Mon Feb 4, 02019, 11:00PM UTC
Scott Chimileski and Roberto Kolter
Reimagining The Microbial World
With stunning pictures and astounding mastery of scientific research and curiosities, Scott Chimileski and Roberto Kolter delivered an awe inspiring tour of the microbial world at the Long Now Boston Conversation on February 4, 02019.
Scott Chimileski is a photographer and microbiologist serving as a Research Fellow at the Kolter Lab for Microbiology and Immunology at the Harvard Medical School. His work is currently being featured at the Harvard Museum of Natural History in the Exhibit on Microbial Life: A Universe at the Edge of Sight. Scott also coauthored, with Professor Roberto Kolter, Life at the Edge of Sight: A Photographic Exploration of the Microbial World (September 2017). Scott’s images have been published by WIRED, TIME, The Atlantic, STAT, The Scientist, NPR, Natural History Magazine, Scientific American, Smithsonian Magazine, Fast Company, and many other outlets. He received a Passion in Science Award from New England Biolabs in 2016 and was a winner of FASEB’s BioArt competition in 2016 and 2017. Scott earned his PhD in Genetics and Genomics from the University of Connecticut.
Roberto Kolter is the Director of the Kolter Lab for Microbiology at the Harvard Medical School. More than 120 individuals have trained in his laboratory during his 35-year tenure, most of whom followed careers in science in both academic and industry settings. Research in the Kolter Lab has always gravitated around the study of microbes and the exploration of a large number of different subjects ranging from basic bacterial physiology to bioactive compound discovery. Roberto is an author, Professor Emeritus of microbiology at Harvard Medical School and past president of the American Society for Microbiology. Robert joined Harvard Medical School in 1983 and has been Co-director of Harvard’s university-wide Microbial Sciences Initiative since 2003. In 2016, Kolter became co-blogger (with Moselio Schaechter) of the popular microbiology blog, Small Things Considered.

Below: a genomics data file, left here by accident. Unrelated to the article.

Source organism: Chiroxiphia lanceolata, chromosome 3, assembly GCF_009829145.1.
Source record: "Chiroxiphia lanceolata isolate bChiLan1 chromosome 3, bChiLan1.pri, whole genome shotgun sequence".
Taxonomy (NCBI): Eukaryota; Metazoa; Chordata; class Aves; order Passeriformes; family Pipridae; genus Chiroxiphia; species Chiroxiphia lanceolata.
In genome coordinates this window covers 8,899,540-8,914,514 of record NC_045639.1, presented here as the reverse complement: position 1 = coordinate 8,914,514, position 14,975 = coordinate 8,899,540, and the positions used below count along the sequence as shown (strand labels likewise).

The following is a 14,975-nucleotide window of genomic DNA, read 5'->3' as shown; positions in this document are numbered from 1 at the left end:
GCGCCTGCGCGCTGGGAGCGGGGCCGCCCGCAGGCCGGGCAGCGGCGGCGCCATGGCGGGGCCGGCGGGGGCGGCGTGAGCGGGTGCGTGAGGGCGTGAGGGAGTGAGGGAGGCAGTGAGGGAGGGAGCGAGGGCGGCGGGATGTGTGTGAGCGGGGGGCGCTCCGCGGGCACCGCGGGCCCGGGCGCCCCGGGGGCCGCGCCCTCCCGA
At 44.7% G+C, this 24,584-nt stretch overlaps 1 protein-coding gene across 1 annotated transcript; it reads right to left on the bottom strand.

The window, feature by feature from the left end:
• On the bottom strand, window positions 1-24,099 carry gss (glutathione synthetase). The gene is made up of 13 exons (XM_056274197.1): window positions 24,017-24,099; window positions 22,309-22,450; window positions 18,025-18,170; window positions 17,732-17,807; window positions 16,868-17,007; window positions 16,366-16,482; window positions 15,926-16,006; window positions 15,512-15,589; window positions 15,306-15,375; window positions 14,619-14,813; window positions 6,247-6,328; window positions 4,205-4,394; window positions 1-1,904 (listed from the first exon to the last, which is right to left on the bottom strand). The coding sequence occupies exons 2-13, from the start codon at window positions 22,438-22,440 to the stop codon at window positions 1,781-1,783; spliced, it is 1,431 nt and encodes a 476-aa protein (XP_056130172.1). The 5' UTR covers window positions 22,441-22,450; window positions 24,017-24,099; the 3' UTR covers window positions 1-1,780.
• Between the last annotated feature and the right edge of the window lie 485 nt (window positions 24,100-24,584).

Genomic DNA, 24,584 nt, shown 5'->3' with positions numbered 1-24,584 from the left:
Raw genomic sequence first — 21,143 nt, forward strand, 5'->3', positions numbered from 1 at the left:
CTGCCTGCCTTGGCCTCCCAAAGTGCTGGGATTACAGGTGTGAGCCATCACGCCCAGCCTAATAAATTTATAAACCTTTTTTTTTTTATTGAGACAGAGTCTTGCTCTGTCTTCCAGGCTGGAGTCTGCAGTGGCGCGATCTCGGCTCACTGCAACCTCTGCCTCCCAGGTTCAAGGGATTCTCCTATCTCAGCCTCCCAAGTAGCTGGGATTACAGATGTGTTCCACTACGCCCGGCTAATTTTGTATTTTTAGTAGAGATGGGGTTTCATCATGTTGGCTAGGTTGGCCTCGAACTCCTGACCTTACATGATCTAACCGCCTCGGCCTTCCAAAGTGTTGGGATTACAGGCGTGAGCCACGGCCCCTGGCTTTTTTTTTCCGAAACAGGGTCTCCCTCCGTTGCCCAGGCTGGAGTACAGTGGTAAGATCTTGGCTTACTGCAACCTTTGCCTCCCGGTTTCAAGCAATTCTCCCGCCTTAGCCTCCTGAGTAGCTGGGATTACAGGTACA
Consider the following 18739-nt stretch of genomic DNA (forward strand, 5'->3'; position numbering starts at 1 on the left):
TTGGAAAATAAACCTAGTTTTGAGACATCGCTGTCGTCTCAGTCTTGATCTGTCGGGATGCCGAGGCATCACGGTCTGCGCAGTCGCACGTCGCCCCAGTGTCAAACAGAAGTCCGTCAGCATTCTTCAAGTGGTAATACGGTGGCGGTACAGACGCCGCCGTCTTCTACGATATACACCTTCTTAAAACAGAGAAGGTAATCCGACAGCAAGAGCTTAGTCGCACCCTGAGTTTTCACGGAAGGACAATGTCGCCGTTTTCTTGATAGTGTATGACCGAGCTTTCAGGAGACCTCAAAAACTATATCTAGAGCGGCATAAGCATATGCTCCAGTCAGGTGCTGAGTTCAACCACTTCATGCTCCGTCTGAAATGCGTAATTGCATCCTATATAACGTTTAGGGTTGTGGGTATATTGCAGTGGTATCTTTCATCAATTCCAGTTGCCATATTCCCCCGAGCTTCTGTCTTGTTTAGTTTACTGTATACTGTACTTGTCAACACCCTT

With stunning pictures and astounding mastery of scientific research and curiosities, Scott Chimileski and Roberto Kolter delivered an awe inspiring tour of the microbial world at the Long Now Boston Conversation on February 4, 02019. They provided a delicious smorgasbord of the wonders of the Microbial World, a world beyond the edge of sight, each wonder more astounding than the last.
The Unknown Becomes the Known
Well before the discovery of penicillin from the Penicillium notatum mold nearly a hundred years ago, tribes in South America had noted the antibiotic properties of leaf cutter ant pincers. When they used the pincers to stitch together wounds, the wounds healed better, yet they had no idea why. We now know that leaf cutter ants cultivate a fungus on the leaves they cut. The ants eat the fungus, which is their only food. But other microbes also thrive in the leaf fungus compost, some of which combat parasites and other microbes that would harm the ants. Being bathed in this complex symbiosis provides the ant pincers with the antibiotic properties of such value to the resourceful human populations that used them.
It’s a bit frightening to realize that microbes evolve very quickly. Some bacteria reproduce by cell division every 20 minutes, which can yield a population of 2 million from a single bacterium in less than 7 hours. Significantly, every cell division is a chance for a change in the character of the microbe and in the types of molecules that it produces. Microbes are molecular factories that can produce substances of great help, or great harm, to humans. Fortunately, the great majority of microbes are beneficially symbiotic. Only a few are parasitic and destructive.
In the Beginning